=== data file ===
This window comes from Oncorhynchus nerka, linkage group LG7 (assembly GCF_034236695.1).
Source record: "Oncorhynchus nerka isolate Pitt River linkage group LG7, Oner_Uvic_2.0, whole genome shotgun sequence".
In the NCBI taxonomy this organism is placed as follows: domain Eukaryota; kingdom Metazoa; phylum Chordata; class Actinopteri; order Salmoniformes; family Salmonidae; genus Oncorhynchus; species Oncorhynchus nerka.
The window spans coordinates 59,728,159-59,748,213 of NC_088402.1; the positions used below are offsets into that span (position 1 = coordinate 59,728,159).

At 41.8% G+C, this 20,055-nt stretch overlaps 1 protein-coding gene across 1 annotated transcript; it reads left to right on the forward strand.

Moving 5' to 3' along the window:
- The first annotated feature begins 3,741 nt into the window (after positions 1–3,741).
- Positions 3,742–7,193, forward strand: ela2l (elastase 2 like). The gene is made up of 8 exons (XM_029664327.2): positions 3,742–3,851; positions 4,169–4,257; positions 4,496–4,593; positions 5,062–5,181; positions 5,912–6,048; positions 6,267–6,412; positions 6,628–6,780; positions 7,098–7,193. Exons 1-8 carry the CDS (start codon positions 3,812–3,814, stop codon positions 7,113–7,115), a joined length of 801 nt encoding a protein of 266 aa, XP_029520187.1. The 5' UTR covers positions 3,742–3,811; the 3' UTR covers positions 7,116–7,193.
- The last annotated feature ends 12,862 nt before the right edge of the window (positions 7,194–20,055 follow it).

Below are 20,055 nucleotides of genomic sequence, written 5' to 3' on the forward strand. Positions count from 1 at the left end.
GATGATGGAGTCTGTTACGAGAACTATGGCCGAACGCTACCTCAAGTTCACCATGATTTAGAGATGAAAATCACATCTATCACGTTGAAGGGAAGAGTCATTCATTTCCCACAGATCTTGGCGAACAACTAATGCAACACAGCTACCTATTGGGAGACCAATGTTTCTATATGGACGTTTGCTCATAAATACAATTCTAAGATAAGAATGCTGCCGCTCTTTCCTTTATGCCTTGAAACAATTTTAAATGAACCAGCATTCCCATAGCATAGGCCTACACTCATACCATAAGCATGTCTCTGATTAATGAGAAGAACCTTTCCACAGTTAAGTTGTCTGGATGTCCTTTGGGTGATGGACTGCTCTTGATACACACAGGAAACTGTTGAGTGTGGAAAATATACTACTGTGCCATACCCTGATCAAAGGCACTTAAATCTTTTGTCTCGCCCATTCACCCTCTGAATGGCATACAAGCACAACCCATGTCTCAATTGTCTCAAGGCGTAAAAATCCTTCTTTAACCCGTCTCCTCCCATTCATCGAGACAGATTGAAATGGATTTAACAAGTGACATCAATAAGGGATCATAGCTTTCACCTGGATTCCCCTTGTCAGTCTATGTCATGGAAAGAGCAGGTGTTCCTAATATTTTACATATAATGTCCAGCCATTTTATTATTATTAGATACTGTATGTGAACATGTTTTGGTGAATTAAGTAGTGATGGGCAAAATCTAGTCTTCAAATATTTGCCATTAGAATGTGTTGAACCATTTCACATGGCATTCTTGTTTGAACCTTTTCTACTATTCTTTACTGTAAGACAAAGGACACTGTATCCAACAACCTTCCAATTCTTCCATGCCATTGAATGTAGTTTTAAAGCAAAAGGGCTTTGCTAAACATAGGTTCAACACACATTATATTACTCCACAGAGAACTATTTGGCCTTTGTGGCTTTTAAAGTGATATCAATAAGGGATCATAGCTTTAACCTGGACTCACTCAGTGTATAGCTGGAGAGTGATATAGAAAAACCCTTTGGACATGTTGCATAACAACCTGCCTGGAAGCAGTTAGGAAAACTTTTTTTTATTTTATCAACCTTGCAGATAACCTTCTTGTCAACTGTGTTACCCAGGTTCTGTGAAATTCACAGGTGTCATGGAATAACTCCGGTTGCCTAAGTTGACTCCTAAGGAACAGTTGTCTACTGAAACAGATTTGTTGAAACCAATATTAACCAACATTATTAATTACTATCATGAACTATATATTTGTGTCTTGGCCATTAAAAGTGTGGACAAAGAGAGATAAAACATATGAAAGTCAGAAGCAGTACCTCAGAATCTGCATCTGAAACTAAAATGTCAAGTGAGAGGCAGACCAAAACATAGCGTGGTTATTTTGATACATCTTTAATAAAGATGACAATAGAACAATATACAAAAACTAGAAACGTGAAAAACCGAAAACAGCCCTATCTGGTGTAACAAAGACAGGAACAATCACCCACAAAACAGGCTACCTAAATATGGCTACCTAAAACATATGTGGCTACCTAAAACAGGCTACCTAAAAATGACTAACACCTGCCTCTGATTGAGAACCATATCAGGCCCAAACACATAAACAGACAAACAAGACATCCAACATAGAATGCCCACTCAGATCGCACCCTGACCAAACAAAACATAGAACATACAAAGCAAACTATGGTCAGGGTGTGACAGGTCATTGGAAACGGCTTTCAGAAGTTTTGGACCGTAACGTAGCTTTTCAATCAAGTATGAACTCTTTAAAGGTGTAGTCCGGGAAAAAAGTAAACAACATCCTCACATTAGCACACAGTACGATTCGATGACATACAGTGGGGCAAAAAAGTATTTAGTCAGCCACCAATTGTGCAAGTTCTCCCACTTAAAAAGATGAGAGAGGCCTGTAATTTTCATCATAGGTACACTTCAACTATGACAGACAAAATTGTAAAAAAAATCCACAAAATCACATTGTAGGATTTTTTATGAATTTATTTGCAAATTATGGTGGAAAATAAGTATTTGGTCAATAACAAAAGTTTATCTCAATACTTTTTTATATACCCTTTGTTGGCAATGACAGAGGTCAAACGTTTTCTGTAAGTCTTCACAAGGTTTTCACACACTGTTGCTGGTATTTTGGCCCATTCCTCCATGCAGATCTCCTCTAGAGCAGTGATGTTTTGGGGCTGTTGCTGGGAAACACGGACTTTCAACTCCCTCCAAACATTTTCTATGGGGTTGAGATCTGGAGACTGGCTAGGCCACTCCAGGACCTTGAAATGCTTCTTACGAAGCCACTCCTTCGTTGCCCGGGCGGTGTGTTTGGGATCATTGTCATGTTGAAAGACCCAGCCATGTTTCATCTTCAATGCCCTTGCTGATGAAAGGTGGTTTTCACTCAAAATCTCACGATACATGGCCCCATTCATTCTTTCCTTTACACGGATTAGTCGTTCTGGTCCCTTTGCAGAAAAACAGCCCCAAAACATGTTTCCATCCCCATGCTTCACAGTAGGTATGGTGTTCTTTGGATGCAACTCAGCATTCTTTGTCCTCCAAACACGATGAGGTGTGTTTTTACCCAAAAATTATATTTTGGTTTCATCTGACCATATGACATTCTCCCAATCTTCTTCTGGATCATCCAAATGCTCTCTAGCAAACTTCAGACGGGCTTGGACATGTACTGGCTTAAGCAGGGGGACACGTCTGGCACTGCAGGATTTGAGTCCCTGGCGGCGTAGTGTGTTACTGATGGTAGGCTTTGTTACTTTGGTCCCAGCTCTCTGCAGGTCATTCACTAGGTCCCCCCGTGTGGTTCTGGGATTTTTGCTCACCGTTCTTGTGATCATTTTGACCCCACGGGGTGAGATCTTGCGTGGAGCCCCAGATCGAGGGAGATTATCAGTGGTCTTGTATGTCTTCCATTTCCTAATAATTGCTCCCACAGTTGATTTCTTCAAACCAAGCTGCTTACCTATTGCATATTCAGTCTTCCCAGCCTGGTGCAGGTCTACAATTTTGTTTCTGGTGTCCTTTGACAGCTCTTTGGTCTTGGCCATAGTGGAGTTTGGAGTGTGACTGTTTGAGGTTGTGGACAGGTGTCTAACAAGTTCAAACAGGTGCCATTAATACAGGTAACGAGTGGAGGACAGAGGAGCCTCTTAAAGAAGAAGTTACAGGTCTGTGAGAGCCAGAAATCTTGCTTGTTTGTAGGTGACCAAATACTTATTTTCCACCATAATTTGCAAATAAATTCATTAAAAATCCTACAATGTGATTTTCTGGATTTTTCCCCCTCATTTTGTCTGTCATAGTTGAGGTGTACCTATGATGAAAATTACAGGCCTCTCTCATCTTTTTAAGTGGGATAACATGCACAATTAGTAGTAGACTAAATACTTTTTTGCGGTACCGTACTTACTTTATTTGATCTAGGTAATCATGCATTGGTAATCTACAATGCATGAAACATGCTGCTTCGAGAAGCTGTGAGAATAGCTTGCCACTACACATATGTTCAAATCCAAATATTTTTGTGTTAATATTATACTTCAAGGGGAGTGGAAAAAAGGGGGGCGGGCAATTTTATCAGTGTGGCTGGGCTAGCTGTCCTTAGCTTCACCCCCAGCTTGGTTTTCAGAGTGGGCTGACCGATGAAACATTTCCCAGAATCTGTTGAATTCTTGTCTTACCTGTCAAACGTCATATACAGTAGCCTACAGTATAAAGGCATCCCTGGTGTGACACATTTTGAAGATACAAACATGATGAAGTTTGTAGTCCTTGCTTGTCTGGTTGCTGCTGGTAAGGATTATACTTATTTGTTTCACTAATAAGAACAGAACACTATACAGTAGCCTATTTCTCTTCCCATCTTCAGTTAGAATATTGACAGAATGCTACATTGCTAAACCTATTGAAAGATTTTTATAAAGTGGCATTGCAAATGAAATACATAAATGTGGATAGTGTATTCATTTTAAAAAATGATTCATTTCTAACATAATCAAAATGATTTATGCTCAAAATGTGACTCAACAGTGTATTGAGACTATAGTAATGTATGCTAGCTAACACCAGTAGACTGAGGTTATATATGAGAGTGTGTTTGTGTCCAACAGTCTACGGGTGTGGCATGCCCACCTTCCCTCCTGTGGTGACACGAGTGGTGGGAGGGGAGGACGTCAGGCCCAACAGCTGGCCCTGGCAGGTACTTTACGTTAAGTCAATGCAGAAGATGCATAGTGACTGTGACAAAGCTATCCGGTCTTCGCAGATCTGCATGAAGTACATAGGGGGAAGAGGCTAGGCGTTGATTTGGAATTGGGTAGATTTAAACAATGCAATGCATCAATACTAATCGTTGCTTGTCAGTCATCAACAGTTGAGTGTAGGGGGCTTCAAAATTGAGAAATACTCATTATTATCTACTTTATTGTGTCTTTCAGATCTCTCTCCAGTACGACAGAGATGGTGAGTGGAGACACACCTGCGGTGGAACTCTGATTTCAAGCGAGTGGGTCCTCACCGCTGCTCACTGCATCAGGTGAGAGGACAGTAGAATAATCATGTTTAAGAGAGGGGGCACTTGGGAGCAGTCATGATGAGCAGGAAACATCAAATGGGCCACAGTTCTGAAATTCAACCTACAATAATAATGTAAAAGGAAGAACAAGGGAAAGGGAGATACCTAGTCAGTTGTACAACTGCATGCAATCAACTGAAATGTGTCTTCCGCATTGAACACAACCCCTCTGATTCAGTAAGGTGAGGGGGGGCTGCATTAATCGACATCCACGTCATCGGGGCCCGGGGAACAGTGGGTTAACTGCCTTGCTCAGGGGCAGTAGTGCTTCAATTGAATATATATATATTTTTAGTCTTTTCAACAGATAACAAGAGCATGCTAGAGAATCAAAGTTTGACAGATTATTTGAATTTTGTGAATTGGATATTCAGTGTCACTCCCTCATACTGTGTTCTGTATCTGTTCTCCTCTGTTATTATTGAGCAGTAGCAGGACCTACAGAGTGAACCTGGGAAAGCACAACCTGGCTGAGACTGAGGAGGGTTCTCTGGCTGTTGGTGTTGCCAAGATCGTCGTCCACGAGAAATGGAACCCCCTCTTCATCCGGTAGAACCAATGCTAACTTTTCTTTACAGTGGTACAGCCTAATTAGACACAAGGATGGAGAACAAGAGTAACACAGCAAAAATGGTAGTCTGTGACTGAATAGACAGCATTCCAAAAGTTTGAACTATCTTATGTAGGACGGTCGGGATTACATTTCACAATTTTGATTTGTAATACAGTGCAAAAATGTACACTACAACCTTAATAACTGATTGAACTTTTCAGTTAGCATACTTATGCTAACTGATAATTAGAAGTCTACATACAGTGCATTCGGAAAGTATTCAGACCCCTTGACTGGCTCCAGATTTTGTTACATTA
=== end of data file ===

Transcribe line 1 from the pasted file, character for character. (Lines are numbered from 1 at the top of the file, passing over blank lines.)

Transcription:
This window comes from Oncorhynchus nerka, linkage group LG7 (assembly GCF_034236695.1).